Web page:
By DON FLETCHER
News Staff Writer
Atmore-based country singer Ricky Crook said he was not overly surprised that his debut single didn’t make the charts, although it got airplay from as far away as England.
Some problems that evolved at about the same time as the first release, “In My Truck,” caused Crook and crew to get a late start on promoting the record, and it never cracked the Top 40 or 50 on any radio chart. Now he’s ready to really put his back into pushing the second one.
“We’ve got another one out of the chute,” Crook said Monday, August 5, the release date for his second single, “My Old Flames,” and his first extended-play record. “We’re really going to push this album and single. It wasn’t like that with the first. We rushed it out, but it did pretty good for airplay. It was even played on the network they have at that huge hospital compound (Royal Berkshire Hospital) in London. It did better than I ever thought it would do.”
He said since he signed an Mc1 contract and released his first single, life has been, well, like a country song.
“I’m still chasing that neon rainbow, so to speak,” Crook said, referring to one of Alan Jackson’s earliest songs. “(The singer and various versions of Horseshoe Halo Band) are still playing some of the small clubs and we’re doing some bigger shows, too, like CMA Fest in Nashville. We’re making one drive to push the album and single.”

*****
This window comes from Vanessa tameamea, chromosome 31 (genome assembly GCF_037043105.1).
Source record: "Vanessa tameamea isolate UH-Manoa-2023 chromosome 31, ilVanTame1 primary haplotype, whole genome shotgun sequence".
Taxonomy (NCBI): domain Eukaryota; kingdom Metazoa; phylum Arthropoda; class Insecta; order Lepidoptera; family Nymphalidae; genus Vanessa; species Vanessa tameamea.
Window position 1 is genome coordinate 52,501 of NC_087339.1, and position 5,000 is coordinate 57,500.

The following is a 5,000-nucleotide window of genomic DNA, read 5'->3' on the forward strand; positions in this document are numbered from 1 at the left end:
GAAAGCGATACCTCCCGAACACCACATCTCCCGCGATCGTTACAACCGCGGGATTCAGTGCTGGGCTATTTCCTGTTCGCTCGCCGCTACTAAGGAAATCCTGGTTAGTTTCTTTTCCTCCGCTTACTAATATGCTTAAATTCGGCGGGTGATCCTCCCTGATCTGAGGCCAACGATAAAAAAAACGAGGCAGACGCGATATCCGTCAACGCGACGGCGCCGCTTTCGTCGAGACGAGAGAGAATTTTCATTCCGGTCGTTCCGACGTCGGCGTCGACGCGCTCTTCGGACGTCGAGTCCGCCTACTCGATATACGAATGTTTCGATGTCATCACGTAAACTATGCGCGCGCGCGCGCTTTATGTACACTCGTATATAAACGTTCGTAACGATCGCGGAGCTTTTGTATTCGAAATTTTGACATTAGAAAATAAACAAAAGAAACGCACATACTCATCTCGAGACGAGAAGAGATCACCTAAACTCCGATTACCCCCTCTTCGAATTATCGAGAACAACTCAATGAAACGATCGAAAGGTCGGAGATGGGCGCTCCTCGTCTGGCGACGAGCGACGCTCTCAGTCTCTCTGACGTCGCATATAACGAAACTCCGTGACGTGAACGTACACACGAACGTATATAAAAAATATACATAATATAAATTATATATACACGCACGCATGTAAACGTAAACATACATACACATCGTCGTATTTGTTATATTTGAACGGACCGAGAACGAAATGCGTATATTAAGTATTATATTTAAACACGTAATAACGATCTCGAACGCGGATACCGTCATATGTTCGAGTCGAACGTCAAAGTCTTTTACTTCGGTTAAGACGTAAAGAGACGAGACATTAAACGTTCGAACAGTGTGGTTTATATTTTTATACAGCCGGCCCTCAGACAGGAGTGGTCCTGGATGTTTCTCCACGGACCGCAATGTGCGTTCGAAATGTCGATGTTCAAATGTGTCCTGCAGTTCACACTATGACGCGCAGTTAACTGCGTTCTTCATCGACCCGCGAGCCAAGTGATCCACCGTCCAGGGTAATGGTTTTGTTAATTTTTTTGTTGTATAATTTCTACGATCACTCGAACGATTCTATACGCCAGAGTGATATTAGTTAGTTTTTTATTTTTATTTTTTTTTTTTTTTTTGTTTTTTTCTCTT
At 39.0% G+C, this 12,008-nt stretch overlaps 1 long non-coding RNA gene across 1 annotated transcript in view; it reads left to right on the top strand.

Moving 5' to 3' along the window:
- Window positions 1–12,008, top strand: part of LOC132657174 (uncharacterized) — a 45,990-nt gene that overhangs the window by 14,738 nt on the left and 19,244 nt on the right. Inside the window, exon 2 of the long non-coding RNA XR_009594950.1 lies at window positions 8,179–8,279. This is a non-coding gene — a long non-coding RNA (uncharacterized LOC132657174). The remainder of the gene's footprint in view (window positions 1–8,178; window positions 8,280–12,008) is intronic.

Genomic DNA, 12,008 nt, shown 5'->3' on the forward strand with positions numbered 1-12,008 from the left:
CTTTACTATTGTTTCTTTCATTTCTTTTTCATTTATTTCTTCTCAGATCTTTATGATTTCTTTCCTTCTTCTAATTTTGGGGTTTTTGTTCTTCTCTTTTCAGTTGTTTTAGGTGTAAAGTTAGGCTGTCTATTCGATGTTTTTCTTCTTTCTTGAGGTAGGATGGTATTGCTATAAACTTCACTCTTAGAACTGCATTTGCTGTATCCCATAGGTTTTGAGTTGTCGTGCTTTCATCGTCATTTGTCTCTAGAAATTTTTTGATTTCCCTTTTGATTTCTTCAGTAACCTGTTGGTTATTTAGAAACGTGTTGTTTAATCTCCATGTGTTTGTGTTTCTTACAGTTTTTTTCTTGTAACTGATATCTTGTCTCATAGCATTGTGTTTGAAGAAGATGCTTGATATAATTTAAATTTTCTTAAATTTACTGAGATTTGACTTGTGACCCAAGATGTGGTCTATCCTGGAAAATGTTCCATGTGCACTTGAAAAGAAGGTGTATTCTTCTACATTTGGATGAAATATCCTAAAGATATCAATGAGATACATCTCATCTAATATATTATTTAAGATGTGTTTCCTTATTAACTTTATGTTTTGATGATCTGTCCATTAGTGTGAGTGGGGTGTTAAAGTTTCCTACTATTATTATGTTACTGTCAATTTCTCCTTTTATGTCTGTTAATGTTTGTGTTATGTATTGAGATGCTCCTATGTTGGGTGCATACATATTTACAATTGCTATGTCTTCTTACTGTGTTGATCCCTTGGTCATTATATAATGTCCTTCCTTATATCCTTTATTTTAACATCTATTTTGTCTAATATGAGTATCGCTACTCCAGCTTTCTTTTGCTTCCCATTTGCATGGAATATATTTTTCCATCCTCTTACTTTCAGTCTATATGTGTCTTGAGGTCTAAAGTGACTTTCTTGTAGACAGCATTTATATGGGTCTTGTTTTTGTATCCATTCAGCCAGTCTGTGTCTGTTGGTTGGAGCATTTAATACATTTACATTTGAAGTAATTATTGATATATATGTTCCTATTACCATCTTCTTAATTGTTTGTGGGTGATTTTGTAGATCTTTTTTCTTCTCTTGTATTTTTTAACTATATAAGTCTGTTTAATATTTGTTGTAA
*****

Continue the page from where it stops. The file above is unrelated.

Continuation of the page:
Crook’s new single is formatted somewhat like his initial release with heavy steel guitar and a solid mix of drums and percussion.
“I wanted to stay within my lane, do what I’m most comfortable with,” he explained. “The (first and second) songs have similar wording, and if you compare the two, there’s not much difference in the structure.”
The single is the lynchpin of a three-song extended-play recording, “Better Man Than Me,” that was also released Monday and includes the title song, the single, and “You Can’t Wrap Your Arms Around a Memory.”
The local singer said he might celebrate the twin releases with twin parties.
“I am possibly going to have a release party in Nashville and one in Atmore,” he said, noting that he will continue to pay his dues and enjoy his accomplishments.
“It’s hard work, maybe not like manual labor, but still hard work,” he said of the path to country music stardom. “But to hear your own songs on the radio is something else. I still get the tingles when I hear mine.”